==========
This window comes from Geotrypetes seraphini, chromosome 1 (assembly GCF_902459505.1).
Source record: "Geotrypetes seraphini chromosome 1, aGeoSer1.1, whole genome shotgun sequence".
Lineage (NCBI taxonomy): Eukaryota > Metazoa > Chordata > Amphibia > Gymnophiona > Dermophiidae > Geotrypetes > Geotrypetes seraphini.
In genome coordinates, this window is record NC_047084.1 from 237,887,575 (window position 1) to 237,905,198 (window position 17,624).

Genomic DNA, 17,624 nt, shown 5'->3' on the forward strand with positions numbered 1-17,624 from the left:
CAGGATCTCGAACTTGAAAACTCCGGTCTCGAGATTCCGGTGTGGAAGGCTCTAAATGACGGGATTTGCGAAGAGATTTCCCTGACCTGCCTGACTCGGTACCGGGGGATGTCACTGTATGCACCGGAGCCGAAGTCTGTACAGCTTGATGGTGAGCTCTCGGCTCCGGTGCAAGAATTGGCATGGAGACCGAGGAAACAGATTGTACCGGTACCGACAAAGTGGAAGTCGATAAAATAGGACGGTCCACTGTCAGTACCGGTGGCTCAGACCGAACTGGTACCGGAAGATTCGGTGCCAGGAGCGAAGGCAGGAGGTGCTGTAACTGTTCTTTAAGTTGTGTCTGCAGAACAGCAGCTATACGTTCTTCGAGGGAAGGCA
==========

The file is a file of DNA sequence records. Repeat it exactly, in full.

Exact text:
This window comes from Geotrypetes seraphini, chromosome 1 (assembly GCF_902459505.1).
Source record: "Geotrypetes seraphini chromosome 1, aGeoSer1.1, whole genome shotgun sequence".
Lineage (NCBI taxonomy): Eukaryota > Metazoa > Chordata > Amphibia > Gymnophiona > Dermophiidae > Geotrypetes > Geotrypetes seraphini.
In genome coordinates, this window is record NC_047084.1 from 237,887,575 (window position 1) to 237,905,198 (window position 17,624).

Genomic DNA, 17,624 nt, shown 5'->3' on the forward strand with positions numbered 1-17,624 from the left:
CAGGATCTCGAACTTGAAAACTCCGGTCTCGAGATTCCGGTGTGGAAGGCTCTAAATGACGGGATTTGCGAAGAGATTTCCCTGACCTGCCTGACTCGGTACCGGGGGATGTCACTGTATGCACCGGAGCCGAAGTCTGTACAGCTTGATGGTGAGCTCTCGGCTCCGGTGCAAGAATTGGCATGGAGACCGAGGAAACAGATTGTACCGGTACCGACAAAGTGGAAGTCGATAAAATAGGACGGTCCACTGTCAGTACCGGTGGCTCAGACCGAACTGGTACCGGAAGATTCGGTGCCAGGAGCGAAGGCAGGAGGTGCTGTAACTGTTCTTTAAGTTGTGTCTGCAGAACAGCAGCTATACGTTCTTCGAGGGAAGGCA